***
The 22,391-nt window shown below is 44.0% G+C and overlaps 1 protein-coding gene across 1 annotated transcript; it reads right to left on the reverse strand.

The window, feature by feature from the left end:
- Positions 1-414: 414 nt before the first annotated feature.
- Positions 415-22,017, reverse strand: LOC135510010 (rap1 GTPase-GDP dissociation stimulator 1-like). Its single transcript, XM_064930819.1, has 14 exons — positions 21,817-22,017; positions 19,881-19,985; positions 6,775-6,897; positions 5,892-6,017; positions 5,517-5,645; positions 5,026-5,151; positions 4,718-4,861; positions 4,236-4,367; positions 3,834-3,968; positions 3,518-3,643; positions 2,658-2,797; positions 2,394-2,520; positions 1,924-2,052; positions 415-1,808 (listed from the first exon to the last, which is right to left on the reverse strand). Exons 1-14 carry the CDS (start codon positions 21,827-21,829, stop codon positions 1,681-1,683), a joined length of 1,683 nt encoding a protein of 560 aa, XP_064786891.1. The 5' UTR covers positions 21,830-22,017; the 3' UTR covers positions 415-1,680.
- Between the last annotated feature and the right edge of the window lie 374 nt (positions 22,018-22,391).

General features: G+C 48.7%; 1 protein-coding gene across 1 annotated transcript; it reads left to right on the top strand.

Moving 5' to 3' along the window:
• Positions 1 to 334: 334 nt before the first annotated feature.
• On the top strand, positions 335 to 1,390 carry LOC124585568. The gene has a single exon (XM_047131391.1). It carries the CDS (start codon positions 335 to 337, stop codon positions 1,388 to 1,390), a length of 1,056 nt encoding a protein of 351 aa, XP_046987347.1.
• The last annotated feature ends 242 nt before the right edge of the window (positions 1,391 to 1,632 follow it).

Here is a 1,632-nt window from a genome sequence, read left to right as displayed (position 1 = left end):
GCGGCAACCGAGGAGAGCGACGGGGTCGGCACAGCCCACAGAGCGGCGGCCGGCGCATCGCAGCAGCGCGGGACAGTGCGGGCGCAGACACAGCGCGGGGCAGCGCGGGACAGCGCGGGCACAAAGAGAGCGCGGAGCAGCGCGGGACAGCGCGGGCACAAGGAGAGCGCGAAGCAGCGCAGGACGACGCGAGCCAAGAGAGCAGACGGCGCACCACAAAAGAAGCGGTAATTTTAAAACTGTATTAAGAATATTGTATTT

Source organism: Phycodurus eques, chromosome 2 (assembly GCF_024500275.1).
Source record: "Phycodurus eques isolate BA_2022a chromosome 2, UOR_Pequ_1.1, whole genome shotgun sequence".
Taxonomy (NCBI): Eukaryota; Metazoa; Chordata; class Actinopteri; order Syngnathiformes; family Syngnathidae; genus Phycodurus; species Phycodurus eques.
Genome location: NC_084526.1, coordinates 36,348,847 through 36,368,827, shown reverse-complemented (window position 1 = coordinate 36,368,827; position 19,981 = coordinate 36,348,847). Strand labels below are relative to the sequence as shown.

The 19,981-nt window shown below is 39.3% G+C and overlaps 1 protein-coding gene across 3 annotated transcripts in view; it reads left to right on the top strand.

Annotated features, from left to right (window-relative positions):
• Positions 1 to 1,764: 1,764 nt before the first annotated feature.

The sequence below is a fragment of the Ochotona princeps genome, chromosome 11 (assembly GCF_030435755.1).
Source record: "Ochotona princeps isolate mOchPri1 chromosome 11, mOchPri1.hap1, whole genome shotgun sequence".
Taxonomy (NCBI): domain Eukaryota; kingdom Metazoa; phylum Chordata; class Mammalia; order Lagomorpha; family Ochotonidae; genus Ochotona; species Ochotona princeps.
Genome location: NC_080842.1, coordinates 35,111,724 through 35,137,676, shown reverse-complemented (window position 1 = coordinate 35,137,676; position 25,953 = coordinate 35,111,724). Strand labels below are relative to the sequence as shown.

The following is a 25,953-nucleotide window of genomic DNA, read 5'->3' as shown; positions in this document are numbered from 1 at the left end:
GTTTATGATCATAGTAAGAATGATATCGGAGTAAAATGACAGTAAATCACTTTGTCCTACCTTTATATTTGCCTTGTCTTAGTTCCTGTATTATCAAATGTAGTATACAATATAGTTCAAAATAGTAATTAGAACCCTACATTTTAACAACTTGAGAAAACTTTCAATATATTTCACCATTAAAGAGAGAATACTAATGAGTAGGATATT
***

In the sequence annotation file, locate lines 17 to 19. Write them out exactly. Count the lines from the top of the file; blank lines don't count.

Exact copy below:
The 19,981-nt window shown below is 39.3% G+C and overlaps 1 protein-coding gene across 3 annotated transcripts in view; it reads left to right on the top strand.

Annotated features, from left to right (window-relative positions):
• Positions 1 to 1,764: 1,764 nt before the first annotated feature.